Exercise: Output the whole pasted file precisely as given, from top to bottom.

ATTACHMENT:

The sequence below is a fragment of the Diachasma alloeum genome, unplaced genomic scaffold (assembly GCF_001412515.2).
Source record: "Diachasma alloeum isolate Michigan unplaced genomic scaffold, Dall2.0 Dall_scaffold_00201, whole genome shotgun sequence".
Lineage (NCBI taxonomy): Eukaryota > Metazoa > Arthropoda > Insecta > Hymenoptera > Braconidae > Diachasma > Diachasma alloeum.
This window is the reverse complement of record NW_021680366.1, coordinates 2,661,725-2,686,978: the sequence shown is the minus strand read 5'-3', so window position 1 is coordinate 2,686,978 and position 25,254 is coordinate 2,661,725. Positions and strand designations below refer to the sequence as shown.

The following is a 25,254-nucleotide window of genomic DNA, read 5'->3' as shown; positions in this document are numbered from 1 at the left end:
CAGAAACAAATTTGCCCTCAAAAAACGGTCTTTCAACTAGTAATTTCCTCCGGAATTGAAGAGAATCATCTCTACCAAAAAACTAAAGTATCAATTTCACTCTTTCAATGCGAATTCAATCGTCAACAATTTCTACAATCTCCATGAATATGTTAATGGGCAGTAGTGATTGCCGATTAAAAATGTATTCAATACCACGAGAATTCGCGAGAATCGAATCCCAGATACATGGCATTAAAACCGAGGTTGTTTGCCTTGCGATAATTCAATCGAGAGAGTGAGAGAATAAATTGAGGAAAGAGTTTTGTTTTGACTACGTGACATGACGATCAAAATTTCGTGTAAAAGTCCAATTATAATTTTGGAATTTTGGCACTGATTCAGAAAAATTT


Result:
The sequence below is a fragment of the Diachasma alloeum genome, unplaced genomic scaffold (assembly GCF_001412515.2).
Source record: "Diachasma alloeum isolate Michigan unplaced genomic scaffold, Dall2.0 Dall_scaffold_00201, whole genome shotgun sequence".
Lineage (NCBI taxonomy): Eukaryota > Metazoa > Arthropoda > Insecta > Hymenoptera > Braconidae > Diachasma > Diachasma alloeum.
This window is the reverse complement of record NW_021680366.1, coordinates 2,661,725-2,686,978: the sequence shown is the minus strand read 5'-3', so window position 1 is coordinate 2,686,978 and position 25,254 is coordinate 2,661,725. Positions and strand designations below refer to the sequence as shown.

The following is a 25,254-nucleotide window of genomic DNA, read 5'->3' as shown; positions in this document are numbered from 1 at the left end:
CAGAAACAAATTTGCCCTCAAAAAACGGTCTTTCAACTAGTAATTTCCTCCGGAATTGAAGAGAATCATCTCTACCAAAAAACTAAAGTATCAATTTCACTCTTTCAATGCGAATTCAATCGTCAACAATTTCTACAATCTCCATGAATATGTTAATGGGCAGTAGTGATTGCCGATTAAAAATGTATTCAATACCACGAGAATTCGCGAGAATCGAATCCCAGATACATGGCATTAAAACCGAGGTTGTTTGCCTTGCGATAATTCAATCGAGAGAGTGAGAGAATAAATTGAGGAAAGAGTTTTGTTTTGACTACGTGACATGACGATCAAAATTTCGTGTAAAAGTCCAATTATAATTTTGGAATTTTGGCACTGATTCAGAAAAATTT